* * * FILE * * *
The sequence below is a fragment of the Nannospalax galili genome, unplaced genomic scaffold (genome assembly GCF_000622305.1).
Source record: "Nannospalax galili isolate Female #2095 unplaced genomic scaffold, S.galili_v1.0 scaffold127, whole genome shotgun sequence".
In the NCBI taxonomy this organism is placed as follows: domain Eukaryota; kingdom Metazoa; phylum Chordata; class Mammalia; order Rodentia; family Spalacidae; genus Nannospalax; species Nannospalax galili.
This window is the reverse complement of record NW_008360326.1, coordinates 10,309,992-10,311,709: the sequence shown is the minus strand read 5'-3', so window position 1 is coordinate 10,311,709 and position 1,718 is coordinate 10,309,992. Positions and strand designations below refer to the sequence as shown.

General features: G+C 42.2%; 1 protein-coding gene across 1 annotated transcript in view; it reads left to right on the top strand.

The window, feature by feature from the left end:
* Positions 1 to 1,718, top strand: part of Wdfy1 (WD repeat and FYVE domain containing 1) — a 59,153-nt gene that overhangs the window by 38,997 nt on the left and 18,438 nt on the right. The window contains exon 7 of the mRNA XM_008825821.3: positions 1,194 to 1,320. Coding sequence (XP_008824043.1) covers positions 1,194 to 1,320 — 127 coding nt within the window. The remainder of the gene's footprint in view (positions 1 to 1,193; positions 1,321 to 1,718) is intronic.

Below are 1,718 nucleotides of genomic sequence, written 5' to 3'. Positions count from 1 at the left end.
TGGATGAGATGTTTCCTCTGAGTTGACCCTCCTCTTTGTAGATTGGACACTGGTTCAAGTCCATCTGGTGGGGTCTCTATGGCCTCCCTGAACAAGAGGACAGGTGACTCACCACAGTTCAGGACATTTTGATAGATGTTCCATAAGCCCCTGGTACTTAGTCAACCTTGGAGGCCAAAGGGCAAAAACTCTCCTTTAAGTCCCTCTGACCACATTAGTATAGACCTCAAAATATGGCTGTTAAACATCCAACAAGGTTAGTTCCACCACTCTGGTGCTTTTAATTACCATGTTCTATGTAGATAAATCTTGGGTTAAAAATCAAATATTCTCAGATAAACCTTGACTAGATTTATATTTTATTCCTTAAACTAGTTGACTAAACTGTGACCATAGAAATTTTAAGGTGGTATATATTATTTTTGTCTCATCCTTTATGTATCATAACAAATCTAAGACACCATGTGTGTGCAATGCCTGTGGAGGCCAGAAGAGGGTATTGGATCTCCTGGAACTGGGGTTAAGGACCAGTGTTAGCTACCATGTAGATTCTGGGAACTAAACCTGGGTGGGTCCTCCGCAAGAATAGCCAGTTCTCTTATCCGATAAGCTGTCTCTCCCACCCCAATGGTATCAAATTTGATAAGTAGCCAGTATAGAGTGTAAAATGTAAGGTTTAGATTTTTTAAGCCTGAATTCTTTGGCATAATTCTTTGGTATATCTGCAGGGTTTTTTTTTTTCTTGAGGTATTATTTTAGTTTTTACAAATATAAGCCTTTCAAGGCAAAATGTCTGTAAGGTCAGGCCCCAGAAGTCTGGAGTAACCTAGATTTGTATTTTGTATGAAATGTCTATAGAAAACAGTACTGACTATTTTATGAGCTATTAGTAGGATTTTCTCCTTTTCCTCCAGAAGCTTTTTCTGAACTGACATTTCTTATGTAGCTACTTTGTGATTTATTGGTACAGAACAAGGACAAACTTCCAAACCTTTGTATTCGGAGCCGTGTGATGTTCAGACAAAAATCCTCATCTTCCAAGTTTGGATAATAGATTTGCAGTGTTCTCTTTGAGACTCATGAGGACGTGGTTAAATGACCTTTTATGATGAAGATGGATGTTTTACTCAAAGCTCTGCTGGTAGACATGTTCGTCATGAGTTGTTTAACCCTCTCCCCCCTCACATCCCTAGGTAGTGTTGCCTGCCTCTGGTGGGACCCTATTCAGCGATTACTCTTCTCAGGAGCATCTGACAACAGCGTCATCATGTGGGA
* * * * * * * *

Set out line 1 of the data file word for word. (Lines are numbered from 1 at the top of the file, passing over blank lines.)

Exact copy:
The sequence below is a fragment of the Nannospalax galili genome, unplaced genomic scaffold (genome assembly GCF_000622305.1).